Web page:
Future of comic book publisher uncertain

Virgin Comics is closing the book on its Gotham-based operation. It’s also in the midst of a restructuring that may move its publishing biz to Los Angeles to take advantage of the movie adaptations it’s set up over the years.

Three years after its launch, the publisher has had less success than anticipated selling comicbooks but has racked up a handful of deals with the likes of John Woo, Jenna Jameson, Ed Burns, Jonathan Mostow, Guy Ritchie and Nicolas Cage to develop comicbooks that can be turned into films and TV shows. It also has a deal with comicbook vet Stan Lee to create a new lineup of superheroes.

The company was founded by Virgin Group topper Richard Branson and India-based Gotham Entertainment, run by Deepak Chopra’s son Gotham Chopra.

But the publishing label hasn’t taken off with comicbook readers, mainly because the company focuses much of its efforts on books with stories involving Indian mythology.

Hollywood, though, has grown increasingly interested in Virgin Comics because of its deals with filmmakers and talent.

Although it has several adaptations of its books set up around town as films, none has been produced yet, so its movie efforts have not yet added any coin to the company’s coffers.

The likely move to L.A. will enable the company to develop those projects faster.

“We remain excited about the business and partnerships we have built through Virgin Comics and are working toward a restructuring that properly takes the business forward,” said Virgin Comics CEO Sharad Devarajan.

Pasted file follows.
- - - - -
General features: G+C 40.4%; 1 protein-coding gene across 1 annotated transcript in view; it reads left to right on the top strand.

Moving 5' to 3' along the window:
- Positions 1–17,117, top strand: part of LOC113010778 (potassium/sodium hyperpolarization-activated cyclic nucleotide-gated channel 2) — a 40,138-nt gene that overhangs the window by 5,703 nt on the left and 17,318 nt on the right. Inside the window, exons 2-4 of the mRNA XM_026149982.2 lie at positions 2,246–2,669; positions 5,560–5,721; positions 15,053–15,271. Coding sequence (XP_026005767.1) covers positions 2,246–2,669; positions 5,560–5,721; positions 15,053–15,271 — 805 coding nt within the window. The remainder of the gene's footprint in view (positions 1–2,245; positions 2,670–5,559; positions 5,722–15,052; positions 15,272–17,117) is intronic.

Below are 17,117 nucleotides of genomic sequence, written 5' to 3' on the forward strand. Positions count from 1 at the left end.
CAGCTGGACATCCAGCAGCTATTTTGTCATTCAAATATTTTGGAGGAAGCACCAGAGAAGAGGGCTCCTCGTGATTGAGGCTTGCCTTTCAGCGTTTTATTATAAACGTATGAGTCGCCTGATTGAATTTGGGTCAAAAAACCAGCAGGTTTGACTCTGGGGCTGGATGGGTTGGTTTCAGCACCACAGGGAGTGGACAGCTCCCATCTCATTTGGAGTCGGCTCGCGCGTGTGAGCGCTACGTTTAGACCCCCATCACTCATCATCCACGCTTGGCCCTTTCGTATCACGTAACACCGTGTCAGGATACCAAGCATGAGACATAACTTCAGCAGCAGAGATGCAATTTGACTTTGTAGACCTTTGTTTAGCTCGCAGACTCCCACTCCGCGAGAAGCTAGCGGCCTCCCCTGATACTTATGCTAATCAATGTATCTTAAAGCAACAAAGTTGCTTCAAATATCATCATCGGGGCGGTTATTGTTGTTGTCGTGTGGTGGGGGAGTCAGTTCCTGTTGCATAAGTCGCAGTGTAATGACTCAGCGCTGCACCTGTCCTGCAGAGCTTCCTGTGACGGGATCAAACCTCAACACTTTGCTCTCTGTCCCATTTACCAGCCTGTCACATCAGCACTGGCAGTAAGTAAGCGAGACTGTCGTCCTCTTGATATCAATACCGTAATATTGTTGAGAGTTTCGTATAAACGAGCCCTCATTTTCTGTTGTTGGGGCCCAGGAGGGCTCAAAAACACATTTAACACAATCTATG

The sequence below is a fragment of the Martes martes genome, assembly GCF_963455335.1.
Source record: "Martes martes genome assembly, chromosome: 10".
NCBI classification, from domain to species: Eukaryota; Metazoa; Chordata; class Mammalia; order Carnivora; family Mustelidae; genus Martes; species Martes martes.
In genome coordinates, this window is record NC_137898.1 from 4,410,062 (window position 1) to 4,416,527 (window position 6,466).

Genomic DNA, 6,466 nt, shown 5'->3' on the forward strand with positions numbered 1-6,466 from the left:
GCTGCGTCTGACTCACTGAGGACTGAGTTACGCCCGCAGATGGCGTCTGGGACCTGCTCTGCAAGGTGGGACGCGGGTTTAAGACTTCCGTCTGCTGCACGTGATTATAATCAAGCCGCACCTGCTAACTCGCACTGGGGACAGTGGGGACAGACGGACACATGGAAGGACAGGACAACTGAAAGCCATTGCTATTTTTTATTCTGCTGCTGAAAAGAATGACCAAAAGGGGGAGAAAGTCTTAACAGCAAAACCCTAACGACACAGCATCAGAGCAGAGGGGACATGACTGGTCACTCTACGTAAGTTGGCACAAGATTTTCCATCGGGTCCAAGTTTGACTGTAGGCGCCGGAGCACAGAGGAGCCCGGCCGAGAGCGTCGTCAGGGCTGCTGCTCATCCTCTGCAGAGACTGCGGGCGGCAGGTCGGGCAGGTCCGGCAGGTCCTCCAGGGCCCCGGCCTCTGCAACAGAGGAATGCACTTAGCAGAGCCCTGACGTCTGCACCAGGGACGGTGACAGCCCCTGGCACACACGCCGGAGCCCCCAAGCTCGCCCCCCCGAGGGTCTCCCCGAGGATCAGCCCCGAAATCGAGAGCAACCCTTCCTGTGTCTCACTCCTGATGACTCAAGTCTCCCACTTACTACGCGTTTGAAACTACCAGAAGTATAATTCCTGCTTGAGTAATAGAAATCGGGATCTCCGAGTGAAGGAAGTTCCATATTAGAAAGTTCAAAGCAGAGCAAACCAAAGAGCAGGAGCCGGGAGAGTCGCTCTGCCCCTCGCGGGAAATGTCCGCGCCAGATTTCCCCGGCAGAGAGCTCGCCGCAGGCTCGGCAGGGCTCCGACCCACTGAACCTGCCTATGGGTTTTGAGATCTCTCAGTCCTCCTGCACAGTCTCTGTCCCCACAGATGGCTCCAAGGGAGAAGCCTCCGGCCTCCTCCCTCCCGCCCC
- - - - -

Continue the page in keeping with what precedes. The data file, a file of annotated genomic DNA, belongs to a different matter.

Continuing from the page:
The status of several projects is in question, including Sci Fi Channel’s joint venture with Virgin. Partnership produced “The Stranded,” a fantasy adventure comicbook series written by popular “X-Men” writer Mike Carey.

Also now in doubt is a videogame version of Virgin’s “Ramayan 3392” in development at Sony Online Entertainment, though the publisher could possibly go ahead with a a Ramayan game based on the Indian myth, rather than the comicbook version created by Deepak Chopra and “Elizabeth” director Shekhar Kapur.

“The decision to scale down the New York operations and concentrate on core activities is due to the current macro-economic downturn and is in no way a reflection on the dedicated and valuable employees we have had the privilege to work with,” Devarajan said.

The shuttering does not affect Chopra’s India-based Gotham Entertainment.

Ben Fritz contributed to this report.

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